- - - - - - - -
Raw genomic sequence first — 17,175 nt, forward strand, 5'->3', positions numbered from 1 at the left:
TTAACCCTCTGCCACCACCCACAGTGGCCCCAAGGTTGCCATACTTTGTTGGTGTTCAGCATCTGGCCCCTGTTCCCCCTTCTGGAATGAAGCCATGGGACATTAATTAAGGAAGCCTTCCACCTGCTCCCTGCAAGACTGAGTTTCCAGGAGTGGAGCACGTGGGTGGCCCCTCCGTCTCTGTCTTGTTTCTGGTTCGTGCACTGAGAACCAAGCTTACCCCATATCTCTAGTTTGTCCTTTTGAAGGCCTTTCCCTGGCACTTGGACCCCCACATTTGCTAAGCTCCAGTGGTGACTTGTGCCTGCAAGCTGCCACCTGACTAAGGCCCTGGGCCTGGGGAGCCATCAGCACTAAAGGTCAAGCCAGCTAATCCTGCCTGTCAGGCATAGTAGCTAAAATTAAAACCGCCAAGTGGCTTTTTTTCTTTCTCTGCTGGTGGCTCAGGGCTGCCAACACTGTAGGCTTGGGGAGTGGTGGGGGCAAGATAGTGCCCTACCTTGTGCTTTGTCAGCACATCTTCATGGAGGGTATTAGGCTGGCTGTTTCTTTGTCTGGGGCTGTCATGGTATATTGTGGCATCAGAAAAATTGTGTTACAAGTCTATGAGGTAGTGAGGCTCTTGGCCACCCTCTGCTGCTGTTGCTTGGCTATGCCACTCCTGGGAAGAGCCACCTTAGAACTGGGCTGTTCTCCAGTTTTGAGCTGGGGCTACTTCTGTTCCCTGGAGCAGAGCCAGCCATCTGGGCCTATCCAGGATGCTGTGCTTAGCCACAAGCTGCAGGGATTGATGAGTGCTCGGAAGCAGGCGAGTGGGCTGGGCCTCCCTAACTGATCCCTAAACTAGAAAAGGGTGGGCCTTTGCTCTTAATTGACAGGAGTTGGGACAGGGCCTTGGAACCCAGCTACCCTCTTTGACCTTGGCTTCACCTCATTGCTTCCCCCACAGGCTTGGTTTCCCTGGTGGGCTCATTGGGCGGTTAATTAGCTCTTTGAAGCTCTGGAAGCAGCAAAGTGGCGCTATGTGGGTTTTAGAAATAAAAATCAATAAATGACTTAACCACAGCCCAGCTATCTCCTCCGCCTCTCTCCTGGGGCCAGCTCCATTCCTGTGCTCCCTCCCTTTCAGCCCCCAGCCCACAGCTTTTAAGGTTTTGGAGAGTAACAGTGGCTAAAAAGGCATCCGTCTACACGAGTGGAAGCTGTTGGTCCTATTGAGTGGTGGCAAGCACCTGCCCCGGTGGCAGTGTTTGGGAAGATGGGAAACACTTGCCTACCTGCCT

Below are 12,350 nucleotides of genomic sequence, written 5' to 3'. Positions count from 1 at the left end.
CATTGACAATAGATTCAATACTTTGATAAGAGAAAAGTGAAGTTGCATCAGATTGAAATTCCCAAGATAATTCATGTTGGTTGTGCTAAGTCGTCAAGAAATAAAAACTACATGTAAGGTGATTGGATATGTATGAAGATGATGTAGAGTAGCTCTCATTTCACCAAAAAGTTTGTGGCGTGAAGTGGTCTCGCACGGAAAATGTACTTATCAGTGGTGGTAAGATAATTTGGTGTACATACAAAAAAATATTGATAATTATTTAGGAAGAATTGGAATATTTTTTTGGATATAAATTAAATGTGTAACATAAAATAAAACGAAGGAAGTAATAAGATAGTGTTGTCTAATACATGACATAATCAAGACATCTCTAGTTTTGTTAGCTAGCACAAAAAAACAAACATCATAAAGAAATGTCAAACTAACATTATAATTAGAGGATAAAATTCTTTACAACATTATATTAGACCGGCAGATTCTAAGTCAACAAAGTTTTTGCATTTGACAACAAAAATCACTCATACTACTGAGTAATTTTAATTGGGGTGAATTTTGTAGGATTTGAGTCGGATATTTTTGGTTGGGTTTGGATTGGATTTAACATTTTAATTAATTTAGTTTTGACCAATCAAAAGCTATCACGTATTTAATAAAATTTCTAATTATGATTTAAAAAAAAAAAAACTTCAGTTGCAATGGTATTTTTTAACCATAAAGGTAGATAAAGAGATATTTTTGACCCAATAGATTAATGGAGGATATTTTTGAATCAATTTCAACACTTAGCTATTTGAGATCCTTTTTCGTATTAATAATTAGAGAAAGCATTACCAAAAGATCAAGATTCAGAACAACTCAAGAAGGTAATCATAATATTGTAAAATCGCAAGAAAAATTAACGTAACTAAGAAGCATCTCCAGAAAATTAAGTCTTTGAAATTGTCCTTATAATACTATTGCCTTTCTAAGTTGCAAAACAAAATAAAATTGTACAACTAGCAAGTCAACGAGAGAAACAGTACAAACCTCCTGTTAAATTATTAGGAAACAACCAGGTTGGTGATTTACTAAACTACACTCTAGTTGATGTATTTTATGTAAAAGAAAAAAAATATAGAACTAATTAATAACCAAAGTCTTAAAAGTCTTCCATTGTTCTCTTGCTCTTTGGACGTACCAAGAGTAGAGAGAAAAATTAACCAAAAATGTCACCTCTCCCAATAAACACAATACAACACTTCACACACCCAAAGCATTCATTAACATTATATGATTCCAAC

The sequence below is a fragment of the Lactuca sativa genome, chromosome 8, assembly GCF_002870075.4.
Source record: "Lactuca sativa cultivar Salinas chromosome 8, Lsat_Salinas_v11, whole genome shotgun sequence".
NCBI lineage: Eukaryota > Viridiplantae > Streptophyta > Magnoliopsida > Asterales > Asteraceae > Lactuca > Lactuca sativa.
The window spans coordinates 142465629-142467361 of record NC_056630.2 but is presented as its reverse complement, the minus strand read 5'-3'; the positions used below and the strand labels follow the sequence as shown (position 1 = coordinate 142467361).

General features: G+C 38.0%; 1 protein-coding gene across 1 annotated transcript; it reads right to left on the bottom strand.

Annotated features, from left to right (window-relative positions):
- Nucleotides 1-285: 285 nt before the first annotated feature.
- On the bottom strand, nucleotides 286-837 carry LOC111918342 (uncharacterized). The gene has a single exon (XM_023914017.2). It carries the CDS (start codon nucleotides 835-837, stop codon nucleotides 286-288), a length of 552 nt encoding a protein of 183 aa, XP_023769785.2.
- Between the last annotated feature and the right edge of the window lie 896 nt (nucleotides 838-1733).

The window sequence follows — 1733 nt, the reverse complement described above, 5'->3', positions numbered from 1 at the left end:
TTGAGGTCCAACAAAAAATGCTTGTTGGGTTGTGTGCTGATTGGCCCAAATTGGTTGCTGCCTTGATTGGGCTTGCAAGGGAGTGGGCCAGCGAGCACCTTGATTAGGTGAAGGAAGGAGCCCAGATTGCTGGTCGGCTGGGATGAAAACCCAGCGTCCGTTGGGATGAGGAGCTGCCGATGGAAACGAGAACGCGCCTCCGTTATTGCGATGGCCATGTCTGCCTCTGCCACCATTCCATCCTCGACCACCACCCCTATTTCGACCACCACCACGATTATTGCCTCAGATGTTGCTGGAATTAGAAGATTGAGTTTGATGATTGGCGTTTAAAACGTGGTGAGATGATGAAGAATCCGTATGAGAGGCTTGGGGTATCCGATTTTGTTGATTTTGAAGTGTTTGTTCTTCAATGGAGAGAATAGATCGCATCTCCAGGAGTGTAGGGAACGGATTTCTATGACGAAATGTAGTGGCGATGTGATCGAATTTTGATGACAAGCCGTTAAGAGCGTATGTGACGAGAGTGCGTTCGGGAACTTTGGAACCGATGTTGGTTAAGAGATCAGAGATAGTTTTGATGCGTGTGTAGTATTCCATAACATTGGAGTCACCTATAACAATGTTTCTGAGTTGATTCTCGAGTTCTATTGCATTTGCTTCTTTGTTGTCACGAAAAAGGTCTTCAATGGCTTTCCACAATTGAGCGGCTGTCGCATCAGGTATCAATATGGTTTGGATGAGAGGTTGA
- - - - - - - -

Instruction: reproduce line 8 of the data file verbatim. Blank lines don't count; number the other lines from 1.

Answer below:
The window spans coordinates 142465629-142467361 of record NC_056630.2 but is presented as its reverse complement, the minus strand read 5'-3'; the positions used below and the strand labels follow the sequence as shown (position 1 = coordinate 142467361).